The Marvel Cinematic Universe (MCU) reaches its twentieth film with this sequel to the 2015 film. With Paul Rudd (Scott Lang / Ant-Man), Evangeline Lilly (Hope Van Dyne / Wasp) and Michael Douglas (Hank Pym) as protagonists. Here is our review of Ant-Man and the Wasp.
In ‘Ant-man and the Wasp’ Scott Lang will be forced to return to action as Ant-Man when his friends, Hank Pym and Hope Van Dyne, find the way to cross the Quantum World to recover Hank’s wife. She was trapped there years ago. But it will also have to stop Ghost, a strange young woman who can change the quantum phase and go through the objects and, besides, will have to deal with a technology dealer who wants to steal the inventions of Hank and Hope.
Once again, Paul Rudd plays the ant man bringing his touches of humor to the character even in the tensest situations. Walton Goggins is magnificent as the smuggler Sonny Burch, Laurence Fishburne is always welcome with his grim presence (and his quarrel with the character of Hank Pym) and, to top it off, we have a magnificent Michelle Pfeiffer as the missing Janet Van Dyne, lost in the quantum space and present through flashbacks throughout the plot. Hannah John-Kamen as an antagonist: she looks menacing in Ghost’s attire and unpredictable.
All the actors on screen convince, especially Michael Peña in the role of Luis: that unconditional friend of Scott Lang who has grand plans for the future and is unable to tell a story without giving an unnecessary detour that muddies everything while he has lost us.
The film is loaded with action and chases through the city of San Francisco. All this with touches of humor on the part of the protagonist. Every time that Ant-Man and Wasp share the screen, the interaction flows incredibly. The combat scenes are entertained to the maximum with the sudden changes in size.
Also, a recurring gag regarding the flaws in the performance of Scott’s suit adds an unpredictable element to each sequence: will Ant-Man be reduced to the desired size or will it merely be compacted to the level of a three-year-old? And what about when it increases in size? Hope brings to the relationship an imposing female figure who, besides, does not hesitate to load the cheek to his companion of heroic wanderings.
The film is located chronologically after the events of Captain America: Civil War and just before Infinity War, so there is room for lightness and good vibes without necessarily removing the drama of the conflict between Ant-Man, Wasp, and Ghost. Let’s say it leaves a good taste in our mouth … until those post-credits scenes arrive, of course.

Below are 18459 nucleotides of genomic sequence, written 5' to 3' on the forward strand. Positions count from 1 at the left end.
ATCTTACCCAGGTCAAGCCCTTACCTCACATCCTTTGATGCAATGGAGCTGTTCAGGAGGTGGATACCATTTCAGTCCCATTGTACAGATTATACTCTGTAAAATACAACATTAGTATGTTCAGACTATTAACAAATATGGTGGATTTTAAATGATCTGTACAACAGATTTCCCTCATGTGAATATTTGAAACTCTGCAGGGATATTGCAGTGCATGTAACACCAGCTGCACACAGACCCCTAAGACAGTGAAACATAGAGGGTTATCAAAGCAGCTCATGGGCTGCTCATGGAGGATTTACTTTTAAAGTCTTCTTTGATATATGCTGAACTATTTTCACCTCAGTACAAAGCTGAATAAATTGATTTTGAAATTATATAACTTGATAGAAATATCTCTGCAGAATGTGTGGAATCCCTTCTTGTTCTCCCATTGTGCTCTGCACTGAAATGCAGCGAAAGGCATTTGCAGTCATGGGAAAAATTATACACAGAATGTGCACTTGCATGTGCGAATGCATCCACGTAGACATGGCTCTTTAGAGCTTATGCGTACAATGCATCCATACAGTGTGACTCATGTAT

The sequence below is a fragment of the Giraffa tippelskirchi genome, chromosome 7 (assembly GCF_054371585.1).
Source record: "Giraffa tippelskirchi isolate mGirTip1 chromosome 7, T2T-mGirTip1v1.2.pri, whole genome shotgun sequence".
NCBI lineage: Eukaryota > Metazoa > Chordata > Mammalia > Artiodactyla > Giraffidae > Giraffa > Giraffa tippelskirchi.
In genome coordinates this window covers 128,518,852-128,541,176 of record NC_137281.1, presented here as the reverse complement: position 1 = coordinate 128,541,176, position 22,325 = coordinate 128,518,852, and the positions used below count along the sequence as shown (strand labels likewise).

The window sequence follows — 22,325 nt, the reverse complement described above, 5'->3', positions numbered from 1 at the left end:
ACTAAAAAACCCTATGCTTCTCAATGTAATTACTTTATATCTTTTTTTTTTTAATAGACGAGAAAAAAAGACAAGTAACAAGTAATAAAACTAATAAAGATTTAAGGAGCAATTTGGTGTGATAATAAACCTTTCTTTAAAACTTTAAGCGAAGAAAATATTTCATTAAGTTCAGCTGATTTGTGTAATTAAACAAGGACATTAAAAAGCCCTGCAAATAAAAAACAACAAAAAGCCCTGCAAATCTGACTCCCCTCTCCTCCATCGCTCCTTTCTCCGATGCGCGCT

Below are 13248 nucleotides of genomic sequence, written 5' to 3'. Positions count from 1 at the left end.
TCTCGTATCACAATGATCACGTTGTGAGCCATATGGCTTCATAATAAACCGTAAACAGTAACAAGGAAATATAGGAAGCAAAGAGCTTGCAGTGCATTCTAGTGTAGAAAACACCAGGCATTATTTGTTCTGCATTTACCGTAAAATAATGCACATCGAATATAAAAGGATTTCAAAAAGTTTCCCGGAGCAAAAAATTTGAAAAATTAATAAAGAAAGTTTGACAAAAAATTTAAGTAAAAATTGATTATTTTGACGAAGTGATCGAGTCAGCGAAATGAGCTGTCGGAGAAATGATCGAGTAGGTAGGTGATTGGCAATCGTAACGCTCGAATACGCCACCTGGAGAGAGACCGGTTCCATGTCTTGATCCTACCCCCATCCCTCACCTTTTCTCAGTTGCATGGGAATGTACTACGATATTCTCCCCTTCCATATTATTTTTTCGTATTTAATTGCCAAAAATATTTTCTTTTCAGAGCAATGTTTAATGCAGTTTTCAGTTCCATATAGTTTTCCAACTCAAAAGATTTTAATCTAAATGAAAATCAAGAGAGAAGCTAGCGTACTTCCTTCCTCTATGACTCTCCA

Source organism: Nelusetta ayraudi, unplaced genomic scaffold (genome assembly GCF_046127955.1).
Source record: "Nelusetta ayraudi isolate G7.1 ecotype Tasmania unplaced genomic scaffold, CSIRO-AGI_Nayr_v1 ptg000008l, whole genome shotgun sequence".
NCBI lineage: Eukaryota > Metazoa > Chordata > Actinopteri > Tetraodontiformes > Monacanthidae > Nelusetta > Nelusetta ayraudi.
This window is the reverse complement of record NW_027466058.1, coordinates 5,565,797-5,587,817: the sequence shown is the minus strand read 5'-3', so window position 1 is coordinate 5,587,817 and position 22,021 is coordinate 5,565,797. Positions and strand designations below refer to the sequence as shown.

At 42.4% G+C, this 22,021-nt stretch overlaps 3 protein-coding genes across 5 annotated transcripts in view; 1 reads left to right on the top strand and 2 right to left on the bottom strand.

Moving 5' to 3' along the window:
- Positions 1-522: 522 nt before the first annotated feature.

The director Peyton Reed executes the landing well, but it takes something to build the routine. It does not help much that there is excessive scientific talk that only Pym, Van Dyne and Dr. Foster (Fishburne) understand, something that Scott Lang himself uses for comedy purposes to pretend he is aware of the facts.
Quantum space is not as exciting as the previous film posed the quantum space as an exciting and threatening world where everything obeys complicated rules and concepts, full of visual wonders and impossible scenarios. The truth, I was left with the impression that this place is not much more than a pool full of colorful garbage with giant mites that look like made of gummies. Yes, they left me to owe a little.
The sequel does not detract from the original, although it is obvious that the humor has been amplified for the sequel. Ant-Man is a hero who, at heart, is quite normal and affected by issues that many common beings can share. The whole movie has spectacular instances, but it also feels small compared to the rest of the MCU.
It has logic, not only because the protagonists live it up making themselves little, but because it is boring to think that in all films of the genre there must be risks that lead to the end of humanity. This is fun, as plain and simple, however, the film collects the essence of Marvel, with jokes, in this case well adjusted, and a lot of action. Highly recommended to see this summer.